October is the kickoff month for financial aid. That’s when incoming and returning college students can start filing the Free Application for Federal Student Aid (FAFSA) for the next academic year. The FAFSA is a prerequisite for federal student loans, grants, and work-study, and may be required by colleges before they distribute their own institutional aid to students.
How do I submit the FAFSA?
The FAFSA for the 2023-2024 school year opens on October 1, 2022. Here are some tips for filing it.
How does the FAFSA calculate financial need?
The FAFSA looks at a family’s income, assets, and household information to calculate a family’s financial need. This figure is known as the expected family contribution, or EFC. All financial aid packages are built around this number.
When counting income, the FAFSA uses information in your tax return from two years earlier. This year is often referred to as the “base year” or the “prior-prior year.” For example, the 2023-2024 FAFSA will use income information in your 2021 tax return, so 2021 would be the base year or prior-prior year.
When counting assets, the FAFSA uses the current value of your and your child’s assets. Some assets are not counted and do not need to be listed on the FAFSA. These include home equity in a primary residence, retirement accounts (e.g., 401k, IRA), annuities, and cash-value life insurance. Student assets are weighted more heavily than parent assets; students must contribute 20% of their assets vs. 5.6% for parents.
Your EFC remains constant, no matter which college your child attends. The difference between your EFC and a college’s cost of attendance equals your child’s financial need. Your child’s financial need will be different at every school.
After your EFC is calculated, the financial aid administrator at your child’s school will attempt to craft an aid package to meet your child’s financial need by offering a combination of loans, grants, scholarships, and work-study. Keep in mind that colleges are not obligated to meet 100% of your child’s financial need. If they don’t, you are responsible for paying the difference. Colleges often advertise on their website and brochures whether they meet “100% of demonstrated need.”
Should I file the FAFSA even if my child is unlikely to qualify for aid?
Yes, probably. There are two good reasons to submit the FAFSA even if you don’t expect your child to qualify for need-based aid.
First, all students attending college at least half time are eligible for unsubsidized federal student loans, regardless of financial need or income level. (“Unsubsidized” means the borrower, rather than the federal government, pays the interest that accrues during school, the grace period, and any deferment periods after graduation.) If you want your child to be eligible for this federal loan, you’ll need to submit the FAFSA. But don’t worry, your child won’t be locked in to taking out the loan. If you submit the FAFSA and then decide your child doesn’t need the student loan, your child can decline it through the college’s financial aid portal before the start of the school year.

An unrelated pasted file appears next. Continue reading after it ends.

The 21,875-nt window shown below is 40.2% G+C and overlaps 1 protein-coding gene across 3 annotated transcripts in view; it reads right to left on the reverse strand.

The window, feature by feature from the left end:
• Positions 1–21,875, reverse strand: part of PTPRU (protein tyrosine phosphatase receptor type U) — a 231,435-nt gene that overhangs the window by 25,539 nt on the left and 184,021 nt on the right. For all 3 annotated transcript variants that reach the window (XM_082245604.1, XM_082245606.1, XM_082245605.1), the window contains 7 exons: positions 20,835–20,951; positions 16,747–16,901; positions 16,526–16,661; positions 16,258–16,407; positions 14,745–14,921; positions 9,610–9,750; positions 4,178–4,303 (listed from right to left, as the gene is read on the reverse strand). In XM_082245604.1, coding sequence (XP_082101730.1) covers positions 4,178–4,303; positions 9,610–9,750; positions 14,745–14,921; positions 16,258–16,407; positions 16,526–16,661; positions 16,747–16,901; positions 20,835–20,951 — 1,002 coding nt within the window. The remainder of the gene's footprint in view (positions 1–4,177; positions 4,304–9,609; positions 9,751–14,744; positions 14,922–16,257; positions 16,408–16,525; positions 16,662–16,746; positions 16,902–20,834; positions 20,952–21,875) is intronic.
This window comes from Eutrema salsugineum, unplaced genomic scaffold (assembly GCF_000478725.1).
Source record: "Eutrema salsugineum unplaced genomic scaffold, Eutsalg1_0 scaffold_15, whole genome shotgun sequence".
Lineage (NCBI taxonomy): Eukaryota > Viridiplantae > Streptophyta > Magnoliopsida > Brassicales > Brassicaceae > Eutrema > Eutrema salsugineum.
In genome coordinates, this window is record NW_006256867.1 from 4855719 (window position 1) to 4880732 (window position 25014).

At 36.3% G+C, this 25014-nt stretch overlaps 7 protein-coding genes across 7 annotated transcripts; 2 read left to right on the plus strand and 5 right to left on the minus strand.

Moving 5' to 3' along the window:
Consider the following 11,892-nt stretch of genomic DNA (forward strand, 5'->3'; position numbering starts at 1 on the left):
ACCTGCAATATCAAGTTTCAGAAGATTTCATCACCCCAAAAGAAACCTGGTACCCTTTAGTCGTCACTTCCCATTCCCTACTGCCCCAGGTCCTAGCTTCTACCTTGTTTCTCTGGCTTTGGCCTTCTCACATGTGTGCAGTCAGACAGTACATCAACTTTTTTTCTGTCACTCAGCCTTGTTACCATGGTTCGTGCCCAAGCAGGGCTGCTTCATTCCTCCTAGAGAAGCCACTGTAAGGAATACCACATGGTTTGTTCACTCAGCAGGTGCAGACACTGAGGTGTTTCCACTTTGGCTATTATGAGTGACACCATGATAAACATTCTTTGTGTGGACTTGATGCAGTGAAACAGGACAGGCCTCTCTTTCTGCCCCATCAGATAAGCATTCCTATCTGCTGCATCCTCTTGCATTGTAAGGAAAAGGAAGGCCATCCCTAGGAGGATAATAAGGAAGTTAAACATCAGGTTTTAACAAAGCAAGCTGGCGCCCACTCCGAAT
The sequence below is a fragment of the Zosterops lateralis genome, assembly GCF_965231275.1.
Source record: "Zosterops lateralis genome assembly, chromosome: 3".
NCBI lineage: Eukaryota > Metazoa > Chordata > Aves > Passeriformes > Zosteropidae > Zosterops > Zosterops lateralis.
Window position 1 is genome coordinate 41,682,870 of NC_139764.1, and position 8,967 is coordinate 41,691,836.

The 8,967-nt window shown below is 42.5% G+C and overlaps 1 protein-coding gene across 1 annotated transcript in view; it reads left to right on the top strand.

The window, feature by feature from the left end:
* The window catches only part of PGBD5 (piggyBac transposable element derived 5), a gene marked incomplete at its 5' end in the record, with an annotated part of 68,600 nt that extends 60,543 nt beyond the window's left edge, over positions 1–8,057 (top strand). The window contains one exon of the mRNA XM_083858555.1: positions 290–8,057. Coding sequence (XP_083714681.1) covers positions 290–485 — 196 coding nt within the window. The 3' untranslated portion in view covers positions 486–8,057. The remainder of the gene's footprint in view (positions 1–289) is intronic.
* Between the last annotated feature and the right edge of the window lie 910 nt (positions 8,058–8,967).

Second, colleges typically require the FAFSA when distributing their own need-based aid, and in some cases as a prerequisite for merit aid. So, filing the FAFSA can give your child the broadest opportunity to be eligible for college-based aid. Similarly, many private scholarship sources may want to see the results of the FAFSA.
Changes are coming to next year’s FAFSA
Changes are coming to the 2024-2025 FAFSA, which will be available October 1, 2023. These changes are being implemented a year later than originally planned. One notable modification is the term “expected family contribution,” or EFC, will be replaced by “student aid index,” or SAI, to better reflect what this number is supposed to represent — a measure of aid eligibility and not a definite amount of what families will pay. Other important changes are that parents with multiple children in college at the same time will no longer receive a discount in the form of a divided SAI; income protection allowances for both parents and students will be increased; and cash support to students and other types of income will no longer have to be reported on the FAFSA, including funds from a grandparent-owned 529 plan.
Prepared by Broadridge Advisor Solutions. Edited by BFSG. Copyright 2022.
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